This goal will be achieved by a unique combination of advanced characterization techniques such as high-resolution and analytical transmission electron microscopy and micro-Raman analysis, combined with scanning microscopy, X-ray diffraction, thermogravimetry and other methods. The combination of these characterization methods, including advanced techniques for sample preparation, will allow us to relate the information on the oxide scales microstructure on the meso- and nanoscopic levels to that of the material and to the exact processing conditions.
The co-operation between partners drawn from companies developing new process technology (ESK, Germany; MRC, Ukraine and ISSPS, Belarus), research institutes specializing in oxidation of ceramics (University of Tuebingen), microstructural characterization (CNRS, France), mathematical modelling (IPMS, Ukraine) and end-users (ABB, Germany) will definitely bring the project to success.
Ceramics are the only materials to allow component temperatures up to 1500°C in oxidizing environments, which are considered necessary for furnace linings and rollers in fast firing of porcelain and new generations of stationary gas turbines with a higher efficiency. Current linings with traditional SiC-based materials are known to have problems because of low life time. The life time limitation is due to the oxidation/corrosion damage of the materials. Such materials can not be considered for gas turbines because only extremely long lasting materials (operation times >10.000 hrs) with high reliability could be used.
An improvement in fumace parts in a new generation of firing fumaces will allow more economic manufacturing of porcelain due to a shorter firing duration, less time for component changes and thus improve the competitiveness of the European ceramic industry. Use of ceramic combustion chambers in stationary gas turbines will increase their working temperature, thus resulting in a higher efficiency, cheaper electrical energy and decrease of the contamination of environment with exhaust gases. The expected consumption of ceramics for lining of combustion chambers of turbines is about 40 t/year and for components of firing furnaces it exceeds 100 t/year. For both applications only advanced Si-based ceramics (SSiC, Si3N4) possess reasonable chances to allow the improvements envisaged above. However, corrosion of the majority of commercial advanced ceramics results in degradation of properties of silicon nitride and silicon carbide based ceramics at ~1400°C or even lower temperatures, in particular in H2O-bearing environments. Therefore, corrosion protection is a vital part of the development of new materials with improved performance and reliability.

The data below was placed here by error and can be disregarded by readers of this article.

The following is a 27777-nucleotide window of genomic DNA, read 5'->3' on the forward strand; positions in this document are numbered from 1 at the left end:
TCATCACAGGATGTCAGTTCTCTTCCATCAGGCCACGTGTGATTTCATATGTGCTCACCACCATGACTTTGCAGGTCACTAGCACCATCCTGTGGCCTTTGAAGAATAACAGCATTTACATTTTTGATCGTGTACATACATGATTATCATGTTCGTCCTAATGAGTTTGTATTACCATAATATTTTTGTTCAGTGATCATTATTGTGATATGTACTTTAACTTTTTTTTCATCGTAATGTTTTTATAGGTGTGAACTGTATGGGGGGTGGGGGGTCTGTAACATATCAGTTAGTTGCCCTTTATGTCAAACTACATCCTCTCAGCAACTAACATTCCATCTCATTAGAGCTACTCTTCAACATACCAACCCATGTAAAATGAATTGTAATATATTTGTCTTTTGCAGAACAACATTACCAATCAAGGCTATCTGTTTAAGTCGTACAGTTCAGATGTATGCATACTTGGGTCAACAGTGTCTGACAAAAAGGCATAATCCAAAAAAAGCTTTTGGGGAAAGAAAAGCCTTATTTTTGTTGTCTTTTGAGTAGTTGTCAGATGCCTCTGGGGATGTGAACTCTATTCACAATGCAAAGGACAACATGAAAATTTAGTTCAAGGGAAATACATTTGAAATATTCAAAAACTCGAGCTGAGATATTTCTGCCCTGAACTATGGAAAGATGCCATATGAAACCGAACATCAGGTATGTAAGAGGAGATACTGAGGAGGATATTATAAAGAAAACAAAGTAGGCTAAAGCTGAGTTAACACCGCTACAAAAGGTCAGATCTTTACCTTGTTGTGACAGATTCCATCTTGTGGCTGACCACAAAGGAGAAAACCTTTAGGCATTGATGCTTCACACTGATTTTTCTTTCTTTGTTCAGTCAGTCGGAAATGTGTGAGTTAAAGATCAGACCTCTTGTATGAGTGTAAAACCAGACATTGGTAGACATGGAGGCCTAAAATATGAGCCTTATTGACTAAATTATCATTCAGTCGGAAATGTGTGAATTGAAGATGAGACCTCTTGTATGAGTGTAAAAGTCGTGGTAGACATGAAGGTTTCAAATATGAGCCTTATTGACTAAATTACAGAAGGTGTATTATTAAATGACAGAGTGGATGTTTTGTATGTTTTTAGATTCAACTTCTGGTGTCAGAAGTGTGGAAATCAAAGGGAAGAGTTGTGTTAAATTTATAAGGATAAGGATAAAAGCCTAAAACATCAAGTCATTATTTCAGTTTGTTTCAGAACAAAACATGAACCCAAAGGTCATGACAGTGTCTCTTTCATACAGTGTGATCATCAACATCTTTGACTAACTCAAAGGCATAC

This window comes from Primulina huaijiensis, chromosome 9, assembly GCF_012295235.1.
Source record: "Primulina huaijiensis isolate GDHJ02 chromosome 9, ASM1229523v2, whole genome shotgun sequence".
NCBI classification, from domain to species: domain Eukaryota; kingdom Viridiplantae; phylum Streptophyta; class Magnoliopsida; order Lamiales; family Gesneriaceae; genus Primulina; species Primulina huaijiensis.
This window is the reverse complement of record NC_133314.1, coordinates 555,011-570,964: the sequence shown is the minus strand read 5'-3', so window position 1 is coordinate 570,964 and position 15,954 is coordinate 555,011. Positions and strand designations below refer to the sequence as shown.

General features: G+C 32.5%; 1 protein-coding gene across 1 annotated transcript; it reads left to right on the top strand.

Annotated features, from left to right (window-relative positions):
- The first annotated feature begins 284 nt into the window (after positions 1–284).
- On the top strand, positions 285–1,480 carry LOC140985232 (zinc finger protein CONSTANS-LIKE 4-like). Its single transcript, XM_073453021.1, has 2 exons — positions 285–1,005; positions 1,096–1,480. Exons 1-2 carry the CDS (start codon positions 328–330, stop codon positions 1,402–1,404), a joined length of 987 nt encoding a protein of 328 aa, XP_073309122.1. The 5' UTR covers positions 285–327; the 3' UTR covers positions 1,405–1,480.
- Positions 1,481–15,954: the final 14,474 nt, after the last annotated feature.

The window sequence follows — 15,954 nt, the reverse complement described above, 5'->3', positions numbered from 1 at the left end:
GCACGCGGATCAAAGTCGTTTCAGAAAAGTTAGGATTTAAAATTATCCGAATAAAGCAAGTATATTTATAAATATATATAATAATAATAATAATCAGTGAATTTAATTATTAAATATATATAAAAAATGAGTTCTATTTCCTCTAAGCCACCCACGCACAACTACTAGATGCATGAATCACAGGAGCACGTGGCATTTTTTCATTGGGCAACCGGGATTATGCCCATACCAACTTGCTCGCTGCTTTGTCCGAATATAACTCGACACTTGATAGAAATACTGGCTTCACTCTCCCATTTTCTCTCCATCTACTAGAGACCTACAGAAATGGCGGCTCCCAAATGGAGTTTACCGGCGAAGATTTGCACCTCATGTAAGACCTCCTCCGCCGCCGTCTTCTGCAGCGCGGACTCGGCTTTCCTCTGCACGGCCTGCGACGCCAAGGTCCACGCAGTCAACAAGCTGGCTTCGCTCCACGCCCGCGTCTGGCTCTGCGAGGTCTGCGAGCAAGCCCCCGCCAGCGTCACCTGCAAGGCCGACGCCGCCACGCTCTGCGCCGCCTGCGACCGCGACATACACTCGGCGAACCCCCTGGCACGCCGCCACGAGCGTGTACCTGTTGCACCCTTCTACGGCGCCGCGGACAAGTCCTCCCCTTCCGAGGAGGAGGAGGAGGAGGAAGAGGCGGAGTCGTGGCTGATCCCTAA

The ceramics envisaged to serve in the applications above will have low porosity, low additive content and a designed protective scale. Thus some of the partners and contractors (ESK, Germany; MRC, Ukraine and ISSPS, Belarus) will contribute the materials and optimize it for low porosity and additive content. The others will focus on the development of the scale as the most cost-effective method.
The main objective of the proposed project is therefore to gain fundamental control of the microstructure and growth mechanisms of oxide scales on silicon carbide and silicon nitride ceramics. We will develop predictive tools for scale development and component life time prediction by mathematical modelling of complex kinetics with a direct feed-back to the material designers (ESK, MRC), which develop ceramics with an improved oxidation resistance at temperatures ~1500°C and to endusers to optimize the working regimes of ceramic parts. Protection of ceramics by in-situ formed oxide scales can lead to a major breakthrough of silicon-based ceramics in high-temperature applications.
Funding SchemeCSC - Cost-sharing contracts
94407 Vitry Sur Seine